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Zhao Ruheng, China’s Juror at Jackson
Most of Zhao Ruheng’s conversation took place over lunch at the Mississippi Museum of Art’s Palette Restaurant, a modest-priced and leisurely second floor location in the Museum’s building. Using the practice in East Asian languages I am mentioning her last name first.
The first question I asked was whether she knew Dai Ai-lian. Mme Zhao’s response, "She was my teacher."
Zhao Ruheng was a child in Tianjing, about an hour and a half drive from Beijing, with no formal Training, when a picture of ballet dancers in a window was her sole acquaintance with this physical art form in which she plays such a central role in the People’s Republic of China. In 1955, she and two of her school friends were inspected for their suitability by inspectors from Bejing.
"We were measured according to the Soviet system, " she told Sony Lopez Gonzales and me. "The length from the base of the neck needs to be shorter than the length of the leg from the buttocks to the ankle." Sony, who visited the People’s Republic as a guest, remarked she had observed how carefully prospective students were measured. "My girl friends were getting fat," Mme Zhao remarked mildly," and I was still little, so I was the only one picked." At age 11, this future ballerina started studying ballet and living in the Beijing boarding school supplied for dance students.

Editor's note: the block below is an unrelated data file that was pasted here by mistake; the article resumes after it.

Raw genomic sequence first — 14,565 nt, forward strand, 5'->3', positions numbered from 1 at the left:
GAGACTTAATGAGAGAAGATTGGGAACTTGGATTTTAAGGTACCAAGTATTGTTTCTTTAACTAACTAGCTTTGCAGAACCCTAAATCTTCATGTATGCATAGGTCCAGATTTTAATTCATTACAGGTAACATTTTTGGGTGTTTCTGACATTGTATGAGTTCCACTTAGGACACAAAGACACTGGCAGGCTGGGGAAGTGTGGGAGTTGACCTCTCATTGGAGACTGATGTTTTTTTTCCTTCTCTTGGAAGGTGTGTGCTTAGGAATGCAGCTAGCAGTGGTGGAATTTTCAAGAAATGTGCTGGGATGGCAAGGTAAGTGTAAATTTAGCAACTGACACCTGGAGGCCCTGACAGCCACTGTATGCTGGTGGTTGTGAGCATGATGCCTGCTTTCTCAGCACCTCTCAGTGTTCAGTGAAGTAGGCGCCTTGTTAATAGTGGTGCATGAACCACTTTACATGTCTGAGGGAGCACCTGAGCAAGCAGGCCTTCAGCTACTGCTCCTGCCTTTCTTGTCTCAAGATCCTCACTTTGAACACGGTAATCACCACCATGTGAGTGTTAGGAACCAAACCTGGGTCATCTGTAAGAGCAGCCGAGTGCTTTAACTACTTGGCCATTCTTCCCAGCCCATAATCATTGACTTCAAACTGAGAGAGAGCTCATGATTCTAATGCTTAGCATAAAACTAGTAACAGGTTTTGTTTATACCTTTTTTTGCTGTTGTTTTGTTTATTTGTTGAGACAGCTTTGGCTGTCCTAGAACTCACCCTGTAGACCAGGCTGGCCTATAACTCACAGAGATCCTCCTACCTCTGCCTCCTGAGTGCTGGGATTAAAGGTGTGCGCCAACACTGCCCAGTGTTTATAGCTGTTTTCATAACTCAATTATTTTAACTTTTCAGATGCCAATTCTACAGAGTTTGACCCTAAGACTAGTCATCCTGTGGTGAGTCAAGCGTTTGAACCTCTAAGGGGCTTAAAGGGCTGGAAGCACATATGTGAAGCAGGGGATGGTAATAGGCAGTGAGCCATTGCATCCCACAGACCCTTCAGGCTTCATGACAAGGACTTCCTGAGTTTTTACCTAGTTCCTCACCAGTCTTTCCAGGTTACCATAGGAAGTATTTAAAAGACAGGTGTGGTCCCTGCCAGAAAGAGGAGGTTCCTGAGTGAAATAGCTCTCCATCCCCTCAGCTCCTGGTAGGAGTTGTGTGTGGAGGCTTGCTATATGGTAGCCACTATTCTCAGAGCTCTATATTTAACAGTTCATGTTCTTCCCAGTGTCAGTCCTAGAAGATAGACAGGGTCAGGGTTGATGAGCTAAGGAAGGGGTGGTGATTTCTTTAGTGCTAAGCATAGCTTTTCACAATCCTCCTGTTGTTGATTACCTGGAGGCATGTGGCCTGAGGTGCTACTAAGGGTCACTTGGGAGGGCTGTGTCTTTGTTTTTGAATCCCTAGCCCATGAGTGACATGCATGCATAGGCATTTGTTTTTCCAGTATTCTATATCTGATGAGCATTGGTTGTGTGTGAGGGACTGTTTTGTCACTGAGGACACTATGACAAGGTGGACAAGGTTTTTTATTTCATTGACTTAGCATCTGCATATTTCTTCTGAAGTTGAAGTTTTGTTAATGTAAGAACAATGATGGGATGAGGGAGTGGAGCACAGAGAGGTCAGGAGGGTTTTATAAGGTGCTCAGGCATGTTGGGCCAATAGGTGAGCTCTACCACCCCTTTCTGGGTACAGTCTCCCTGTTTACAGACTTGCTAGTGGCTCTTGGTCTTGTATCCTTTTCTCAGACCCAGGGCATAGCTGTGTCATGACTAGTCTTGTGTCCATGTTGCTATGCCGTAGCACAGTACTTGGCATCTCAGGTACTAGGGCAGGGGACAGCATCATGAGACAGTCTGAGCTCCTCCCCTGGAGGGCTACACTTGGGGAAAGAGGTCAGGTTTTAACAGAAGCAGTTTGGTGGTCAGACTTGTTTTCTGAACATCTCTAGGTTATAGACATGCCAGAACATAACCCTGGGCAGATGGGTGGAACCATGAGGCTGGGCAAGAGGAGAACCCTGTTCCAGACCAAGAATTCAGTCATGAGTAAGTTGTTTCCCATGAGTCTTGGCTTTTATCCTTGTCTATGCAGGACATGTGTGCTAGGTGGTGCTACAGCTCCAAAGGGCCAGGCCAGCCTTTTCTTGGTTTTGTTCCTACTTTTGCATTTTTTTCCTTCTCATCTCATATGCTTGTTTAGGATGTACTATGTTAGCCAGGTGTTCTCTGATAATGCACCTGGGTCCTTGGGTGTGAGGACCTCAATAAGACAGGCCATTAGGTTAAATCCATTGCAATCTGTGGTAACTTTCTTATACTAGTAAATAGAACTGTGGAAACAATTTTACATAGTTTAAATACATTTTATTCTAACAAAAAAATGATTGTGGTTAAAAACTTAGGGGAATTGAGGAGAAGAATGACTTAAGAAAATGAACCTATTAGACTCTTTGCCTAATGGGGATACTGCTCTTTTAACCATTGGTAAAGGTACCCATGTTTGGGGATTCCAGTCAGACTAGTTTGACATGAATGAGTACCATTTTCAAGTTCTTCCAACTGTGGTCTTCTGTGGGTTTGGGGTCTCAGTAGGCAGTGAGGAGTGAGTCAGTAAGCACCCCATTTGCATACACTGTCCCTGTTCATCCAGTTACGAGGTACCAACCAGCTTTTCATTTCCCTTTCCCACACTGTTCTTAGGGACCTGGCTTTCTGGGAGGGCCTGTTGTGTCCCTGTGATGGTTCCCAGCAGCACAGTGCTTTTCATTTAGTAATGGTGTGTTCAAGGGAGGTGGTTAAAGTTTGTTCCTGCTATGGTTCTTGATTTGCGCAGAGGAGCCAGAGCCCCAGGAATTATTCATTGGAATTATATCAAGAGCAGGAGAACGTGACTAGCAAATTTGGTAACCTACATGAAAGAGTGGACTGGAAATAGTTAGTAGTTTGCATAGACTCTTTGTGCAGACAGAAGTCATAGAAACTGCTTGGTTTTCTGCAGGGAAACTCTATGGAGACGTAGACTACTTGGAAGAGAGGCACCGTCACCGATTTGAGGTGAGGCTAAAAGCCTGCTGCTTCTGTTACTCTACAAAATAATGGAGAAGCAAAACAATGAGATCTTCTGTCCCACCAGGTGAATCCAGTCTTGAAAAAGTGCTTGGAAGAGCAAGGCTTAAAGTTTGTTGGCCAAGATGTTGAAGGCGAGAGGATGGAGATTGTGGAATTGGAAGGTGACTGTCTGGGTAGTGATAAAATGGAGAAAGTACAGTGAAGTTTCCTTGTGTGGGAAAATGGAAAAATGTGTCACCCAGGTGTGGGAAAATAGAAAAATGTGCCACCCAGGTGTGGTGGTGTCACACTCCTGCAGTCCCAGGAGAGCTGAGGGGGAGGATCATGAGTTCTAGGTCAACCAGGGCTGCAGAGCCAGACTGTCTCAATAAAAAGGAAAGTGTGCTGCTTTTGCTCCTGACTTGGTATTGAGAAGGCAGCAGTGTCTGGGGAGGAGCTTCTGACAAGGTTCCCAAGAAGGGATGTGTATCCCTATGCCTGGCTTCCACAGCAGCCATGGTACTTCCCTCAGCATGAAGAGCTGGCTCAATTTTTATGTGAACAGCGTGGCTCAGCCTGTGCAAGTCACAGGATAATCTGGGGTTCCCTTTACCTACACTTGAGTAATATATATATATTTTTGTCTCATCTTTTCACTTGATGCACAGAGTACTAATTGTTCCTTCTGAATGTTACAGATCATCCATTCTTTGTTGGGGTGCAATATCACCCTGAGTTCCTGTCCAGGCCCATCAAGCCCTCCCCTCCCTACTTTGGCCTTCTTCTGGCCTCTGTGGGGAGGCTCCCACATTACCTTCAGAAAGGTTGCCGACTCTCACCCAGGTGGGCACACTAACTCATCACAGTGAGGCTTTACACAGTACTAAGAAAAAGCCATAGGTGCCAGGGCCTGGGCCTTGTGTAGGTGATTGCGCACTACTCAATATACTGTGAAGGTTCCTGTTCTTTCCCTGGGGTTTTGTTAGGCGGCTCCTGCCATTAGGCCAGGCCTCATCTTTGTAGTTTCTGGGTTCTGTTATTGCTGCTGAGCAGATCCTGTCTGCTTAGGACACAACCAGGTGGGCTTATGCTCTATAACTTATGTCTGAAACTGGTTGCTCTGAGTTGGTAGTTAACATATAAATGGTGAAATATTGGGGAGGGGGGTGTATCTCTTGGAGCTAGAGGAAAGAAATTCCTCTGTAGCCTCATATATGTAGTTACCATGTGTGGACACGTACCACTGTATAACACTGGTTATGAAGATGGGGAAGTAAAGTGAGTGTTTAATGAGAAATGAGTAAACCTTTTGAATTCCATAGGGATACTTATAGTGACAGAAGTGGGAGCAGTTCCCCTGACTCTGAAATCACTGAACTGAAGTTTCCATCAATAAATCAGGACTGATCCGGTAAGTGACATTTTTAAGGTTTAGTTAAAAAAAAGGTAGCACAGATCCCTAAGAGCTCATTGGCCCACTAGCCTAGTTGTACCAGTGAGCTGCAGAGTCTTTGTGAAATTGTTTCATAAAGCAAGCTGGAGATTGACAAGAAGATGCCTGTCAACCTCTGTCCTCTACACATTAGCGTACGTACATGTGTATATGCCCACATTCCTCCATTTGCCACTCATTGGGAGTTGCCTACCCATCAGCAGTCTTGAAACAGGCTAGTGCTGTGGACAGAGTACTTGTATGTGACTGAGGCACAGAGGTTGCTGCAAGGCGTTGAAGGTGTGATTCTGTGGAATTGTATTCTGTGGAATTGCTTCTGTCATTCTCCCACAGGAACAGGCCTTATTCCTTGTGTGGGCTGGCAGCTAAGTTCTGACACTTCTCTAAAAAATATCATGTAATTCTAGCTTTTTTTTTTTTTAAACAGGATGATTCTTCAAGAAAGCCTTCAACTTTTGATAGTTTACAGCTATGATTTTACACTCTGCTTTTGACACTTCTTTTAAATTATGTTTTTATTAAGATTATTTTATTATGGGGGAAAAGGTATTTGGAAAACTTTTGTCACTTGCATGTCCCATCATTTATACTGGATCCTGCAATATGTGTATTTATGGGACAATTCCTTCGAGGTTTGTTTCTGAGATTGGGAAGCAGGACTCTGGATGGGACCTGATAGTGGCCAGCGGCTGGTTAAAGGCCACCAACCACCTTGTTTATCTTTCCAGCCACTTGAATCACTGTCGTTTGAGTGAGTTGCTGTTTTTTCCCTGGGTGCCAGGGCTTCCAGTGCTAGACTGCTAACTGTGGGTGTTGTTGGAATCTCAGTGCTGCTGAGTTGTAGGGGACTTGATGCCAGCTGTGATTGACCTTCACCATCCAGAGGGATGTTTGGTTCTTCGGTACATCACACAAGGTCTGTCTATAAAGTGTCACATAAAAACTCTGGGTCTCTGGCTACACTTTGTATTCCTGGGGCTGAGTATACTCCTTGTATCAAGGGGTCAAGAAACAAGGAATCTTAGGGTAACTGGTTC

"Oh, you should see the training," she remarked earnestly. "The first three years we all do everything, ballet, wushu, character dance, Chinese folk and Chinese classical dance. Then, they look as us more carefully and decide, ‘You should go into wushu, and you into Chinese dance, and you into ballet.’ But those years are important for we learn things like the hand in Bejing Opera." Mme Zhao demonstrated the difference in the stretch and arch of the Opera fingers and the slightly softer, more spread of the Western classical ballet style.
"Until 1961, our teachers were from the Kirov Theatre in Russia. We followed their system of education." Mme Zhao had the opportunity to learn Swan Lake and Myrthe from the Russians. The late Pyotr Gusev, who was director of the Rimsky Korsakov Institute of the Leningrad Conservatory, selected her to dance Myrthe. In 1958, these roles were learned while still in the upper class. When she graduated, Zhao Ruheng joined the company as a soloist. By 1963 she was named a principal after she had danced her first Swan Lake.
The Soviet-Chinese friendship split in 1961 and the influx of Russian teachers ceased. Dai Ai-lian Was responsible for inviting teachers from the Royal Ballet, along with Anton Dolin who set Pas de Quatre on the National company, then called The Central Ballet of China. "I was coached one year in the English style for Swan Lake, and we began to put the two styles together.
Baryshnikov came to dance with the company. "It was before 1985 and after he went to the West, and he traveled with two body guards. Margot Fonteyn also visited with us and Nureyev came in 1985 to set his Don Quixote. He did it without payment. It is the same production he created for the Paris Opera Ballet."